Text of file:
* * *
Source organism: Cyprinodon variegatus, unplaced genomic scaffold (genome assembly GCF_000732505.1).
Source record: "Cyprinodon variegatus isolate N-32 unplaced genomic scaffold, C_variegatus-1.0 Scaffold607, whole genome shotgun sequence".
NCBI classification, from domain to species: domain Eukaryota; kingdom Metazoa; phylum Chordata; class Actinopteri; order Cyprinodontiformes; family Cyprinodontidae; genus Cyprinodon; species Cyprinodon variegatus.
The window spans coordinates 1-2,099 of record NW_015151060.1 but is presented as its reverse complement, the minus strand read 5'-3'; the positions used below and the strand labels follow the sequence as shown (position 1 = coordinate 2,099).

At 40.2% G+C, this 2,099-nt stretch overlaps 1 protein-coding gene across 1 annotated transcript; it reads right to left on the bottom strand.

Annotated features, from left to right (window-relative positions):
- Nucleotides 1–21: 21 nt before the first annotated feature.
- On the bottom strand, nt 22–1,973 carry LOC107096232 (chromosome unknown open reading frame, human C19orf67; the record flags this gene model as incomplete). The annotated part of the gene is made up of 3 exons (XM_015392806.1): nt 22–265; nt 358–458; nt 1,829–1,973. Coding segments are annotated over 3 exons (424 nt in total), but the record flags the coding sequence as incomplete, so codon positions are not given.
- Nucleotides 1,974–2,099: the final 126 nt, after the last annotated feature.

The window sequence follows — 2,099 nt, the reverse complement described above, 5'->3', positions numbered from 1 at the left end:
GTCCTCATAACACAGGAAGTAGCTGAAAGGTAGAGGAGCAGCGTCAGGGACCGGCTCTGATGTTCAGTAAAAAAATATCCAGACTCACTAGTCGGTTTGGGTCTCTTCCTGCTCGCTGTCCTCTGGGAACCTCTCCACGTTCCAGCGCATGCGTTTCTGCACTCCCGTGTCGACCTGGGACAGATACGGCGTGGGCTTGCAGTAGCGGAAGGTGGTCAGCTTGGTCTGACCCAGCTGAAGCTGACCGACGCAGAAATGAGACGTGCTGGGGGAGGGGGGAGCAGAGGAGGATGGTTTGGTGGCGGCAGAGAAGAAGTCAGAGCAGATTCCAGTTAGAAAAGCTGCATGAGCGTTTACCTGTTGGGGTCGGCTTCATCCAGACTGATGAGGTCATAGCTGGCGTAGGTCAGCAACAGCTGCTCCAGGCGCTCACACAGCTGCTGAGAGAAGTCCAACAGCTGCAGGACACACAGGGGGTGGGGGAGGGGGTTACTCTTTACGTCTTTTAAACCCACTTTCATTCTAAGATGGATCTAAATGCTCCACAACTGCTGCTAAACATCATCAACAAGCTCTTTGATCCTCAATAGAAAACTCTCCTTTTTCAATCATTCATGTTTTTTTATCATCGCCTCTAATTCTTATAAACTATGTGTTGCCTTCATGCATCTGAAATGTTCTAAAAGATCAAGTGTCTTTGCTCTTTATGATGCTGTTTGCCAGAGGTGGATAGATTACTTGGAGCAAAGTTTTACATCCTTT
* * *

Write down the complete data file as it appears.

Source organism: Cyprinodon variegatus, unplaced genomic scaffold (genome assembly GCF_000732505.1).
Source record: "Cyprinodon variegatus isolate N-32 unplaced genomic scaffold, C_variegatus-1.0 Scaffold607, whole genome shotgun sequence".
NCBI classification, from domain to species: domain Eukaryota; kingdom Metazoa; phylum Chordata; class Actinopteri; order Cyprinodontiformes; family Cyprinodontidae; genus Cyprinodon; species Cyprinodon variegatus.
The window spans coordinates 1-2,099 of record NW_015151060.1 but is presented as its reverse complement, the minus strand read 5'-3'; the positions used below and the strand labels follow the sequence as shown (position 1 = coordinate 2,099).

At 40.2% G+C, this 2,099-nt stretch overlaps 1 protein-coding gene across 1 annotated transcript; it reads right to left on the bottom strand.

Annotated features, from left to right (window-relative positions):
- Nucleotides 1–21: 21 nt before the first annotated feature.
- On the bottom strand, nt 22–1,973 carry LOC107096232 (chromosome unknown open reading frame, human C19orf67; the record flags this gene model as incomplete). The annotated part of the gene is made up of 3 exons (XM_015392806.1): nt 22–265; nt 358–458; nt 1,829–1,973. Coding segments are annotated over 3 exons (424 nt in total), but the record flags the coding sequence as incomplete, so codon positions are not given.
- Nucleotides 1,974–2,099: the final 126 nt, after the last annotated feature.

The window sequence follows — 2,099 nt, the reverse complement described above, 5'->3', positions numbered from 1 at the left end:
GTCCTCATAACACAGGAAGTAGCTGAAAGGTAGAGGAGCAGCGTCAGGGACCGGCTCTGATGTTCAGTAAAAAAATATCCAGACTCACTAGTCGGTTTGGGTCTCTTCCTGCTCGCTGTCCTCTGGGAACCTCTCCACGTTCCAGCGCATGCGTTTCTGCACTCCCGTGTCGACCTGGGACAGATACGGCGTGGGCTTGCAGTAGCGGAAGGTGGTCAGCTTGGTCTGACCCAGCTGAAGCTGACCGACGCAGAAATGAGACGTGCTGGGGGAGGGGGGAGCAGAGGAGGATGGTTTGGTGGCGGCAGAGAAGAAGTCAGAGCAGATTCCAGTTAGAAAAGCTGCATGAGCGTTTACCTGTTGGGGTCGGCTTCATCCAGACTGATGAGGTCATAGCTGGCGTAGGTCAGCAACAGCTGCTCCAGGCGCTCACACAGCTGCTGAGAGAAGTCCAACAGCTGCAGGACACACAGGGGGTGGGGGAGGGGGTTACTCTTTACGTCTTTTAAACCCACTTTCATTCTAAGATGGATCTAAATGCTCCACAACTGCTGCTAAACATCATCAACAAGCTCTTTGATCCTCAATAGAAAACTCTCCTTTTTCAATCATTCATGTTTTTTTATCATCGCCTCTAATTCTTATAAACTATGTGTTGCCTTCATGCATCTGAAATGTTCTAAAAGATCAAGTGTCTTTGCTCTTTATGATGCTGTTTGCCAGAGGTGGATAGATTACTTGGAGCAAAGTTTTACATCCTTT